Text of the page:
After the endless and mindless attacks on every possible sense that have come with the slew of Marvel and DC movies, Deadpool harkens back to what made the granddaddy of all modern superhero movies, Richard Donner's 1978 Superman: The Movie.  Like that film, everything rides on the buff shoulders of its star, in this case Ryan Reynolds, who has apparently learned well from his previous foray into comic-books stuff.

For a large part of the movie, Reynolds plays Deadpool behind a mask, a liability that he turns into a pliable, expressive and expressive part of his performance.  It's the sort of acting that never earns awards, but probably should, Deadpool manages to generate a wider range of honest emotions than most awards contenders.

Bear in mind, this is coming from someone who finds little to enjoy about superhero movies and has come to deplore on-screen violence; to find so much to enjoy in an ultra-violent superhero movie is a complete surprise, but Deadpool works because it follows the most basic rules of moviemaking -- it puts rich, memorable characters into a solid story. (Plus, it's not in 3-D, so extra points for that.)

Following that story is a bit tricky at first, since Deadpool begins midway through its plot.  My fear that it would assume the audience knew all there was to know about its main character -- the biggest liability of the labyrinthine, confusing Avengers movies -- proved unfounded.  Deadpool starts where it does because it's the best and most interesting place to begin, then moves back and forth through its story in ways that show off its central character best.

Deadpool is, of course, an origin story; then again, what good movie isn't?  In general (though not specifically), it begins at the beginning, starting us off in the fictional world where the X-Men are superheroes.  "Oh, no," I thought as I watched, "it's a spin-off."  No worries.  It is and it isn't.  If you don't know what X-Men are, why did you choose to see Deadpool anyway?

In dribs and drabs, Deadpool weaves back and forth through the story of Wade Wilson, a former soldier who leads a pathetic, bitter life as a sort of hitman for people who can't afford hit men -- he doesn't kill his victims, just their self-esteem.  Before he turns into Deadpool, Wade knows he's a big loser in a dead-end life and adopts a cynical, pop-culture-heavy patter that he continues when he dresses in the leotard.  His bitter humor is the guiding force of the movie, and yet it never comes cross as angry or mean, just appropriately sardonic.

Wilson falls in love with a woman who doesn't mind at all that he's sort of a loser.  Then ... well, look, the plot points are as incidental to the movie as they were to Superman.  It's a film rich with story but not heavy with it like the other super hero movies, and the most interesting thing is that the best parts of the plot are the ones where people are actually talking to each other.  How many superhero movies can you say that about?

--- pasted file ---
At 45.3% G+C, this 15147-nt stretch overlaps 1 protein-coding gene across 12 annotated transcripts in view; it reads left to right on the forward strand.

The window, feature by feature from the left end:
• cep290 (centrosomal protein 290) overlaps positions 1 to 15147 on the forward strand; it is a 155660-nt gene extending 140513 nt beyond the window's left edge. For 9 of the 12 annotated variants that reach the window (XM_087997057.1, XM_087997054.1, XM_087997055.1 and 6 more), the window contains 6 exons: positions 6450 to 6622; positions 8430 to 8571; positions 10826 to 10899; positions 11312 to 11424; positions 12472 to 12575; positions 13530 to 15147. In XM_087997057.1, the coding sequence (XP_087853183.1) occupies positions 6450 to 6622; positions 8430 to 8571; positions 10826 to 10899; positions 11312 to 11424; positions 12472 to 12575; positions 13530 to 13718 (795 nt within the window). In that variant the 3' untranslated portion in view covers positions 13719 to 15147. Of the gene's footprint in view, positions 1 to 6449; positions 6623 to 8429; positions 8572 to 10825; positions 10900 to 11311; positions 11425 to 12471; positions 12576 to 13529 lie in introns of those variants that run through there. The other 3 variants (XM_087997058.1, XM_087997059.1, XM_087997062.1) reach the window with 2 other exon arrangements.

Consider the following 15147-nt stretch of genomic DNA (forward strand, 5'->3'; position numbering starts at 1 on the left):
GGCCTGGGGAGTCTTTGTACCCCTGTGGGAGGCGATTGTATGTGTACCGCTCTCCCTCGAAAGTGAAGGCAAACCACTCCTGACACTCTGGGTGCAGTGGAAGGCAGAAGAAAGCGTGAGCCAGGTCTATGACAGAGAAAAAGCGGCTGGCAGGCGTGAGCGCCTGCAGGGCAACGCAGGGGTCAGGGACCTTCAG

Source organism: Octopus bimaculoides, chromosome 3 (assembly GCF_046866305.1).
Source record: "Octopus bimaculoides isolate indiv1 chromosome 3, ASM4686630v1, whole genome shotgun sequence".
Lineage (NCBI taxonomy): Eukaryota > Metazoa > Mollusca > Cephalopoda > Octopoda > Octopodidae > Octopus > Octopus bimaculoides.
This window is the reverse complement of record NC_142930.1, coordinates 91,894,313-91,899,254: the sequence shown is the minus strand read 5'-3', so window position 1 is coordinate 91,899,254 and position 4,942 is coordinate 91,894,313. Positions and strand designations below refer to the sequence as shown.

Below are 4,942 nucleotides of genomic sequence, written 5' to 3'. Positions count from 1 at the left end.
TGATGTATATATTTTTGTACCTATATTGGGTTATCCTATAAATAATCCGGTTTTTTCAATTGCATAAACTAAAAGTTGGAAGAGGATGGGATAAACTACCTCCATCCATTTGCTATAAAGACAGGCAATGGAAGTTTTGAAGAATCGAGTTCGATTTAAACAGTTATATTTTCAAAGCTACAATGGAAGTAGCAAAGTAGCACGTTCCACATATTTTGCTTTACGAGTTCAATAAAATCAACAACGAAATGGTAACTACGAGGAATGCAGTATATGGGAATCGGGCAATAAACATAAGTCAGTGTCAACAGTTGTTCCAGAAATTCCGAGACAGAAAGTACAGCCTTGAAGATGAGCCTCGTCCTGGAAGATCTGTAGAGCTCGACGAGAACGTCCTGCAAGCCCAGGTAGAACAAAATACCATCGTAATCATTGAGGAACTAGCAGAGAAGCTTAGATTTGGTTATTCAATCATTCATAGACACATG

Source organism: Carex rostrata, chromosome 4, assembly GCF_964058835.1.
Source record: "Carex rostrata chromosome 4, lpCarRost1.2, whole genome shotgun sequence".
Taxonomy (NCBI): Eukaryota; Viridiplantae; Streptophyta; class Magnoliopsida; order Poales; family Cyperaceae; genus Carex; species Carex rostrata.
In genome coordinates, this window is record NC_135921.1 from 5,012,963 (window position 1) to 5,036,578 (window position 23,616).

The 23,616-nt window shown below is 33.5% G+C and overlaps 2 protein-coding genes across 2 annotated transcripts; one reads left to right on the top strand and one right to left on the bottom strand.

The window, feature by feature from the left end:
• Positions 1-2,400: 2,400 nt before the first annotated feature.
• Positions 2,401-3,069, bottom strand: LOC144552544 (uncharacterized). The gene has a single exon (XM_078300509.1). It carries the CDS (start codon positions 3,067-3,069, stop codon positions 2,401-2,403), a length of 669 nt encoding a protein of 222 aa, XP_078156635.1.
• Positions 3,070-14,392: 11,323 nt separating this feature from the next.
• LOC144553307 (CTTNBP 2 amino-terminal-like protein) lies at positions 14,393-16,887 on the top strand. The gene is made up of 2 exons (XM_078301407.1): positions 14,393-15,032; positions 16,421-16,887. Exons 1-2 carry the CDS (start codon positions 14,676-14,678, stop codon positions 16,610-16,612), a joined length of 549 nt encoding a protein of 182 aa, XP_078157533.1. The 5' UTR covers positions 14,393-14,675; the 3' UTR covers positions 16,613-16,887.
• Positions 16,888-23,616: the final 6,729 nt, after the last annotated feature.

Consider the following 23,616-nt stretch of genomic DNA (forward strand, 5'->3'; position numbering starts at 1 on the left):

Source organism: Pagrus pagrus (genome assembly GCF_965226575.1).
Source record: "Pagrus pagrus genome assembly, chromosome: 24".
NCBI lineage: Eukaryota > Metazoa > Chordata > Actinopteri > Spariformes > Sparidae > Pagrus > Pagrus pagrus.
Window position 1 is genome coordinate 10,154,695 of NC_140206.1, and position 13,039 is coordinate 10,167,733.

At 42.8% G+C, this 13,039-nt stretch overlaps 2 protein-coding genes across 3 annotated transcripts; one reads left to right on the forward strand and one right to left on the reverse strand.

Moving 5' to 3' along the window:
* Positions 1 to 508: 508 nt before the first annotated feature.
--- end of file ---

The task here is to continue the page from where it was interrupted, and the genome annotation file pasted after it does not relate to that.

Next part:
It does, of course, all lead to a scientific experiment gone horribly wrong, one that results not only in Wilson becoming tragically disfigured, donning a suit and naming himself Deadpool, but also introduces the arch-villain, a guy whose name is known to most comic-book fans, I guess, but was such a ticklish surprise to me throughout the movie that I don't want to spoil it.

But all of Deadpool was that kind of a surprise, so much so that I was willing to forgive its overstuffed climax and the murky motives of its bad guy and instead focus on its spirit.  Sure, it's needlessly violent, obsessed with sex, and so cocky that there are moments when you want to reach out and slap it -- but that's exactly what Deadpool would want you to do, so instead you just smile, shrug and go along with it.

Viewed Feb. 15, 2016 -- ArcLight Sherman Oaks


Monday, February 8, 2016

Favorite Films: "The Black Hole"

What would the Right Honorable the Lord Alfred Tennyson made of Disney's 1979 sci-fi extravaganza The Black Hole?

It was Tennyson, after all, who wrote: "'Tis better to have loved and lost, than never to have loved at all."  And if you were a boy of anywhere from, say, 5 to 25, in the summer of 1979, you were hopelessly in love with the promise of The Black Hole.

Disney's first PG-rated movie!  (Back when "PG" meant you had to ask mom and dad first.)

Disney's version of Star Wars!

Robots and spaceships and "a journey that begins where everything ends"!

No, this wasn't love.  It was lust.  It was the closest any of us (probably even the guys in their 20s) had come to feeling that sort of physical need to see a movie, to learn everything there was to know about it.  We waited by the mailbox for our next copy of Starlog, where more of its secrets would be revealed.  My father, a Disney shareholder, offered to take me to the 1977 annual meeting specifically so I could learn more about The Black Hole (and, incidentally, EPCOT Center).

Looking back, there were some warning signs.  The story was never reported the same way twice.  Concept art seemed to differ from month to month.  Long articles from people who went to the set were filled with lots of technical details -- but nothing about the plot itself.  Never mind.  It was all going to be made right.  After all, in the hearts of those of us who had grown up on Disney, it was Disney, not that George Lucas guy, who should have made Star Wars.  That was a Disney movie, like Treasure Island or In Search of the Castaways, an adventure movie through and through, set in space.  So, if Disney were to try to out-do Star Wars, well, there was every reason to believe they could do it!  Disney could do anything!

Except, that is, make good movies, as Charley and the Angel and The North Avenue Irregulars and No Deposit, No Return and One of Our Dinosaurs is Missing proved. Those were the movies Disney was making.  And then there was The Black Hole.